If Ireland’s journey to the top of the world rankings was eventful, then their quest for a fourth-ever Grand Slam has been nothing short of tumultuous.
Andy Farrell’s side had to do what no Irish side has ever managed previously to become world number one, by winning a series in New Zealand.
To retain top spot, Ireland beat France for the first time in the Farrell era and for a moment it looked as though they would cruise to a first Grand Slam since 2018.
Far from it, they were given a real scare by Italy in Rome and then had to cope with a litany of injuries to see off what captain Johnny Sexton described as the best Scotland team he has ever come up against at BT Murrayfield.
Four games down and four very different victories on show from the champions elect. For Farrell, the manner of victory in Edinburgh reaffirmed the belief that his is a truly special group of players.
“In terms of character and want and fight for one another, that’s the best game I’ve ever been involved in,” he said, reflecting on Ireland’s 22-7 triumph.
“If you’d seen us at half time you would have laughed because the whole team was laughing. It was organised chaos.”
Ireland were a point ahead at half-time but that was about all that had gone right for them in a truly remarkable 40 minutes of rugby.
They were denied what would have been the game’s opening try via a technicality, with Scotland hooker George Turner using an old ball at lineout which Caelan Doris intercepted to set up a score for Iain Henderson.
Those two would then depart through injury shortly after, as would hooker Dan Sheehan. His replacement, Ronan Kelleher, could only last half an hour and had to forfeit his throwing duties prior to half-time due to a shoulder problem.
Farrell is known for embracing adversity, from last-minute injury withdrawals to buses arriving late to match venues, but even by his standards this was a new level of challenging.
“We didn’t know if Ronan was going to be okay until 30 seconds before we went out because he was trying to get feeling back in his shoulder,” said Farrell.
“We made half a plan with Cian Healy at hooker because of his scrummaging. Josh [van der Flier] throwing in – what can’t he do? He took up golf three years ago and his handicap is in the single figures now.
“Organised chaos are the right words for how we went about our business. I said, ‘embrace it lads, this is exactly what we want.’ Everyone was smiling and up for it which says a lot.
“You’ve got nothing to lose in that situation, so what can you do – we couldn’t get the lads fit again to come on.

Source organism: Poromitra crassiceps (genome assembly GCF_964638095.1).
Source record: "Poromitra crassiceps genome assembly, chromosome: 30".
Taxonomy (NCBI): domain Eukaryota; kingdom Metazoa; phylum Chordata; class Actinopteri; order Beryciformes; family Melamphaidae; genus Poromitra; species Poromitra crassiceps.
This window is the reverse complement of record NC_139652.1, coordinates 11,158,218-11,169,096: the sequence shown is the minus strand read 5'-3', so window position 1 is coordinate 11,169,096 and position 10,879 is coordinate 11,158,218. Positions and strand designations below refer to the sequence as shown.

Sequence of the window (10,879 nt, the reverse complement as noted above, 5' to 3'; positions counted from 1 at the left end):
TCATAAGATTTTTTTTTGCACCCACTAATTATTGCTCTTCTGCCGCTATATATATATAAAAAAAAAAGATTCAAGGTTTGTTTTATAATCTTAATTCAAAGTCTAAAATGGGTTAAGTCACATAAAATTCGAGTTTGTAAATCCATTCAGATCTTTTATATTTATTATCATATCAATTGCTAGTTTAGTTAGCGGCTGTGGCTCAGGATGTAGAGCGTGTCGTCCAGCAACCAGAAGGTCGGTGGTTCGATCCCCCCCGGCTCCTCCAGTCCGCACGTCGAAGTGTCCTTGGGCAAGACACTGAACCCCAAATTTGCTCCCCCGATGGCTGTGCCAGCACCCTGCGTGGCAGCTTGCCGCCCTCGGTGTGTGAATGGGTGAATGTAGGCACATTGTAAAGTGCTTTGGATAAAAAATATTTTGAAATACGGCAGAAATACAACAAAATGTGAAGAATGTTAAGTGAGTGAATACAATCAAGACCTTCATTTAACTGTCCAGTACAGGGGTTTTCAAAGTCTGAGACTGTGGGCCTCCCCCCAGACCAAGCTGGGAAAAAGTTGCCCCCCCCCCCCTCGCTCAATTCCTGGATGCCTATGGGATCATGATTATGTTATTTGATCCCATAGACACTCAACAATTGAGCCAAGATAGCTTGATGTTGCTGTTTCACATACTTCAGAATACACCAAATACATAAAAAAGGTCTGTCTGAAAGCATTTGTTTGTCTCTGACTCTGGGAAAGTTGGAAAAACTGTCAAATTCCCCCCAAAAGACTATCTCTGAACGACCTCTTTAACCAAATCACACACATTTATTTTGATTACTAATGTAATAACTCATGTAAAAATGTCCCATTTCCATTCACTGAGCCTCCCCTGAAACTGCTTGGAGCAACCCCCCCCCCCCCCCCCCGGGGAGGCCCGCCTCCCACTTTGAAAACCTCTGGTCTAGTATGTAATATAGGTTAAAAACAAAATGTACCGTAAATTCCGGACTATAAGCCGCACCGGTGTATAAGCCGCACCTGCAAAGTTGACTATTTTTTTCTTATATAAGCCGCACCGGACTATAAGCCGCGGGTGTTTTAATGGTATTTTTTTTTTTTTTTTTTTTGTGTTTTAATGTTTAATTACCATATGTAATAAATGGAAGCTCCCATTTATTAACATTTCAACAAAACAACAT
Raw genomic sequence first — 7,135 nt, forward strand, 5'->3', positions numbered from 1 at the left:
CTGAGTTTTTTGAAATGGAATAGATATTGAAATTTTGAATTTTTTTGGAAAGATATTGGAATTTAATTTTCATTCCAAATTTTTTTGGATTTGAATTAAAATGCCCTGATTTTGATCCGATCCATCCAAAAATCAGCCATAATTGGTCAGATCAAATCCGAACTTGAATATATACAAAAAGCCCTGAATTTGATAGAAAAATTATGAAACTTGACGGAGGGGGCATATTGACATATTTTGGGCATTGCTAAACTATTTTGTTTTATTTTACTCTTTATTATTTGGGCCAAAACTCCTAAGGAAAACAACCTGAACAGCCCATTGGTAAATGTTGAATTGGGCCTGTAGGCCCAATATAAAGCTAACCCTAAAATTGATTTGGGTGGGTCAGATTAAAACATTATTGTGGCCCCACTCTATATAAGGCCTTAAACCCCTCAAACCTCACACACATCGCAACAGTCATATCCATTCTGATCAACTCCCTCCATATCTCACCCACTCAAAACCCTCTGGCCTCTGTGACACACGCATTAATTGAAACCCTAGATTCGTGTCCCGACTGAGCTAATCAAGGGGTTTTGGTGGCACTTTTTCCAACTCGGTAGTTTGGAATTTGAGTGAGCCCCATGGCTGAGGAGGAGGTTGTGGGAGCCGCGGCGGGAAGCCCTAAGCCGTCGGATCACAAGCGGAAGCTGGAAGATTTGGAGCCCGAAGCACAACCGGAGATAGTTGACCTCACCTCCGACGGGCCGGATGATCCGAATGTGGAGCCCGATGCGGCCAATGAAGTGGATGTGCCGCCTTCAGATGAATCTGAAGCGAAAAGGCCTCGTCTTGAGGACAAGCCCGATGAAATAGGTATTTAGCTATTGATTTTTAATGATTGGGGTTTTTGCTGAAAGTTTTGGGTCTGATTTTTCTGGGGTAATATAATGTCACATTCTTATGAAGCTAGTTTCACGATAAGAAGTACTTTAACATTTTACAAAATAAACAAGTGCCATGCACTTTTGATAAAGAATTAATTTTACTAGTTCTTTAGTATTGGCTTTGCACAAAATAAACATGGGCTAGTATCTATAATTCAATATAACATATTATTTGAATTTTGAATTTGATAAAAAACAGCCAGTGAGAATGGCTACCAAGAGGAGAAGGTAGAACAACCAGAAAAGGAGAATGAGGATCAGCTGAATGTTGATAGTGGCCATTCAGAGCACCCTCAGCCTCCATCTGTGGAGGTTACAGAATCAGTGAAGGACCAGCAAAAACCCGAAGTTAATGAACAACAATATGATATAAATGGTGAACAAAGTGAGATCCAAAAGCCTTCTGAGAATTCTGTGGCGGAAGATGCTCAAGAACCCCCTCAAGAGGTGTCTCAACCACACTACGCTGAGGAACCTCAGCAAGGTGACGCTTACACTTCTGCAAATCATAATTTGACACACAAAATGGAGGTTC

“What a memory. That is what sport is all about. Next is next week but we’ll remember that one for a long time.”
Ireland refused to let their misfortune rattle them, and delivered an assured second-half performance, scoring two tries and shipping none to end Scottish Triple Crown dreams.
The Championship title may well follow next week but it is not the only piece of silverware Ireland are targeting this year, with a World Cup to follow in the autumn.
If Farrell’s side are to swoop both trophies, then their game management, particularly in the closing stages, will have to be exemplary.
“The third quarter of our game has been the worst quarter of our play so far,” said Farrell.
“It was mentioned at half-time about us being better in that regard. They went for it and they imposed the game on Scotland and didn’t miss a beat.
“Of course it was a bit of organised chaos in regards to the players and the set-piece, but it went for them defensively in the scrum, and attack-wise, we were over the gain line.
“We started the second half like that and the most impressive part is we kept playing like that right until the death.
“We could have even got a bonus point and that just shows the character of the side.”
A bonus point might not be required to get Ireland over the line against wounded England on Super Saturday.
With a four-point cushion over France, they will be crowned champions if they avoid defeat against Steve Borthwick’s side.
Farrell, a former England player and coach, believes that their 53-10 defeat by France was a “one-off” and warned that they will be motivated by the chance to spoil the Dublin party.
More suffering ahead then it would seem, in the road to restoring Irish invincibility.
“I definitely don’t think the France game was reflective of the quality in that team,” said Farrell.
“The game ran away from them at 27-3, there was probably no way back in that regard, your game plan is out the window and the game just unfolds.
“Those games are one-offs, and there was some great play from France. It was more of a shock than anything.
“The emotions are probably dented for England, but knowing the players and coaching staff, there is no better occasion to try and turn it round than next week.
“We’ve seen that time and time again, and they will be a really tough opponent.”